cnbc:

Today, Twitter goes public. 

Follow all the action on our LIVE BLOG

12

Oct

Fashion has been given a new definition in Bhutan by a Facebook page called “Bhutan Street Fashion” acronym as BSF. From sketches to modeling, all activities were performed, shared and the number of followers got manifold in no time. People from all walks of life started watching and commenting. It gave an inspiration to every common man out there to mould himself a little and get fashionable.

This page has been featured in one of the tabs of our fb page as follows:



Active participation by the fans made this page a huge success and eventually people started taking it to the next level.
Fans from various other countries have taken quite interesting photographs and mailing them to BSF which later get posted on the page.  An album showcasing the same is maintained as: “Fan Mails & Pics”
# BSF:   Facebook   Twitter   GooglePlus   Youtube
-TOB
Cf.:
http://talesofbhutan.wordpress.com/2011/09/18/bhutan-street-fashion-featured-fb-page/http://www.kuenselonline.com/2011/?p=696http://www.businessbhutan.bt/?p=6891
http://lharikhamba.blogspot.com/2011/07/sketch.html

Fashion has been given a new definition in Bhutan by a Facebook page called “Bhutan Street Fashion” acronym as BSF. From sketches to modeling, all activities were performed, shared and the number of followers got manifold in no time. People from all walks of life started watching and commenting. It gave an inspiration to every common man out there to mould himself a little and get fashionable.

This page has been featured in one of the tabs of our fb page as follows:

bsf

Active participation by the fans made this page a huge success and eventually people started taking it to the next level.

Fans from various other countries have taken quite interesting photographs and mailing them to BSF which later get posted on the page.  An album showcasing the same is maintained as: “Fan Mails & Pics”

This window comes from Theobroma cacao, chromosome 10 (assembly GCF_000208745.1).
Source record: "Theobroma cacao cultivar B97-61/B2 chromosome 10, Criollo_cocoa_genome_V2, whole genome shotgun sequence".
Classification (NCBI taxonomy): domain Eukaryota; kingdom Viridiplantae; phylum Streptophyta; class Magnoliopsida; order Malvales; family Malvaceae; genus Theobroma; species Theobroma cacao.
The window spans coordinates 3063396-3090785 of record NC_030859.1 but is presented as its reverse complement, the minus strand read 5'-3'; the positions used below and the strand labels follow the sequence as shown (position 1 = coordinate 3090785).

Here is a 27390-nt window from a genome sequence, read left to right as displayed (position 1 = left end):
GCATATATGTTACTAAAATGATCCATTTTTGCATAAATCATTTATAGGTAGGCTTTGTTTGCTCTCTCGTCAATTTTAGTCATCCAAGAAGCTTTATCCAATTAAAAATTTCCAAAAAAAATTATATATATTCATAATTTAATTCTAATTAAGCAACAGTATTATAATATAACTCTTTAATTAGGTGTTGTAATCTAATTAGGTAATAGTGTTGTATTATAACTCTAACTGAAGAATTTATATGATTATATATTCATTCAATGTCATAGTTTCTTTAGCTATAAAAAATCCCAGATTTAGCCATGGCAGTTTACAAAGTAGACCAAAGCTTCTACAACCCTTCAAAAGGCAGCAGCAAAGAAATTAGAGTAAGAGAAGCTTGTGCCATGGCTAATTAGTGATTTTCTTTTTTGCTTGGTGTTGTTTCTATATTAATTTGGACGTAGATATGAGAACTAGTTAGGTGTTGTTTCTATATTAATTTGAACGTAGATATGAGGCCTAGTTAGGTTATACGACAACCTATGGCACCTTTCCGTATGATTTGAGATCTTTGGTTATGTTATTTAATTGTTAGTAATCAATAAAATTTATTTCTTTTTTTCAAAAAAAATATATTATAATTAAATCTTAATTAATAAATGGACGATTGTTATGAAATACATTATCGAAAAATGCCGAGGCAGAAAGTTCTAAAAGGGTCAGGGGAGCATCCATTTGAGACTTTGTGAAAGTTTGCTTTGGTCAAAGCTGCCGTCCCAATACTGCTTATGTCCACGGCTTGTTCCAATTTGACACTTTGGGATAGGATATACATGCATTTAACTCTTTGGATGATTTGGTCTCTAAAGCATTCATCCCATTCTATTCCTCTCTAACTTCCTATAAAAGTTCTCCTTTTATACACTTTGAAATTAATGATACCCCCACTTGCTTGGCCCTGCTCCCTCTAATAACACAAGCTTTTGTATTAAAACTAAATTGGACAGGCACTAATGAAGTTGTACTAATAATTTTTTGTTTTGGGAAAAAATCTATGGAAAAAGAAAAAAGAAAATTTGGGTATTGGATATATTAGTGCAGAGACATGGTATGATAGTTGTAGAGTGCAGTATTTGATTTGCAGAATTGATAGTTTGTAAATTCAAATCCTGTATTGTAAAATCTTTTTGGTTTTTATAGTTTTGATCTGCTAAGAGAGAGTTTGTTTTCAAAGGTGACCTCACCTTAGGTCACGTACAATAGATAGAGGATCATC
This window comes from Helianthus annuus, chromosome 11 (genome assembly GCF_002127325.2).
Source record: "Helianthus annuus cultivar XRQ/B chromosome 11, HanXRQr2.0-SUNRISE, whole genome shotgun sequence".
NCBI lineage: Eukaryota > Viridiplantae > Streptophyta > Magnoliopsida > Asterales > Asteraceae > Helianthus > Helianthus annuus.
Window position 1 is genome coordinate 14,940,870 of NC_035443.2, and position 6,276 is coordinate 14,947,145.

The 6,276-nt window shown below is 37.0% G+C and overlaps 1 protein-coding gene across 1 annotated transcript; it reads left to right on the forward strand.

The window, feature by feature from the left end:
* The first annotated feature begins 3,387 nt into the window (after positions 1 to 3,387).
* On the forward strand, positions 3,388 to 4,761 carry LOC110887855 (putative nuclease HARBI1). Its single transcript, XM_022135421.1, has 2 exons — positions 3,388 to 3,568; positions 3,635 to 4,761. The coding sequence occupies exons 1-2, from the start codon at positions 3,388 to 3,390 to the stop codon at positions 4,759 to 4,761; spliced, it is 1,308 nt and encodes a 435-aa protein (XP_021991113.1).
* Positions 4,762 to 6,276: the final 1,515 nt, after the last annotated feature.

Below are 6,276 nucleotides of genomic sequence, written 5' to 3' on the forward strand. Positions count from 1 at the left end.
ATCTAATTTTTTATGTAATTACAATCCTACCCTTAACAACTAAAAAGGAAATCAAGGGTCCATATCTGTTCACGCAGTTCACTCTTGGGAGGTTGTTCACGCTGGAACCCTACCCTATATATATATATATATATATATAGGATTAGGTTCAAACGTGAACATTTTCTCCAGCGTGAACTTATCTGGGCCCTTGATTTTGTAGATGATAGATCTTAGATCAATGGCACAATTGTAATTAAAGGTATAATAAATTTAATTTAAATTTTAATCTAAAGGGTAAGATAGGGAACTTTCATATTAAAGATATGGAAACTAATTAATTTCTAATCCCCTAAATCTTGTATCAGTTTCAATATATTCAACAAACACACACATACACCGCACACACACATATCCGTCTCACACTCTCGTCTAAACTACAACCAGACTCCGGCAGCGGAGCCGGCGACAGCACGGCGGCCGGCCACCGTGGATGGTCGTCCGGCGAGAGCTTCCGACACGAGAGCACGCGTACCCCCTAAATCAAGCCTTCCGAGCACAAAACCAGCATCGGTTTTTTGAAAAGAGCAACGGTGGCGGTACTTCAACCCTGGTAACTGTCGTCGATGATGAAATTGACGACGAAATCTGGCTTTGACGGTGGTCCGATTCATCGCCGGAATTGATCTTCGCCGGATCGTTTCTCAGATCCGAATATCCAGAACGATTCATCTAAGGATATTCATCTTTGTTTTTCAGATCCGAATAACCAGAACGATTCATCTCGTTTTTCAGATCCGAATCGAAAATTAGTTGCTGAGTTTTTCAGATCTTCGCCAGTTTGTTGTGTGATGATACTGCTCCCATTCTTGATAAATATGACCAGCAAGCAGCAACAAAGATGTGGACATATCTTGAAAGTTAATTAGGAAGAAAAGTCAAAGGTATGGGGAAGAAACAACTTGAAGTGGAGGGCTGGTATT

# BSF:   Facebook   Twitter   GooglePlus   Youtube

-TOB

Cf.:

http://talesofbhutan.wordpress.com/2011/09/18/bhutan-street-fashion-featured-fb-page/
http://www.kuenselonline.com/2011/?p=696
http://www.businessbhutan.bt/?p=6891

http://lharikhamba.blogspot.com/2011/07/sketch.html

22

Sep

NYTimes | Social Networking in the 1600s

image

Men enjoying a drink and a chat in a 17th-century coffeehouse.


By TOM STANDAGE
Published: June 22, 2013

LONDON — SOCIAL networks stand accused of being enemies of productivity. According to one popular (if questionable) infographic circulating online, the use of Facebook, Twitter and other such sites at work costs the American economy $650 billion each year. Our attention spans are atrophying, our test scores declining, all because of these “weapons of mass distraction.”

Yet such worries have arisen before. In England in the late 1600s, very similar concerns were expressed about another new media-sharing environment, the allure of which seemed to be undermining young people’s ability to concentrate on their studies or their work: the coffeehouse. It was the social-networking site of its day.

Like coffee itself, coffeehouses were an import from the Arab world. England’s first coffeehouse opened in Oxford in the early 1650s, and hundreds of similar establishments sprang up in London and other cities in the following years. People went to coffeehouses not just to drink coffee, but to read and discuss the latest pamphlets and news-sheets and to catch up on rumor and gossip.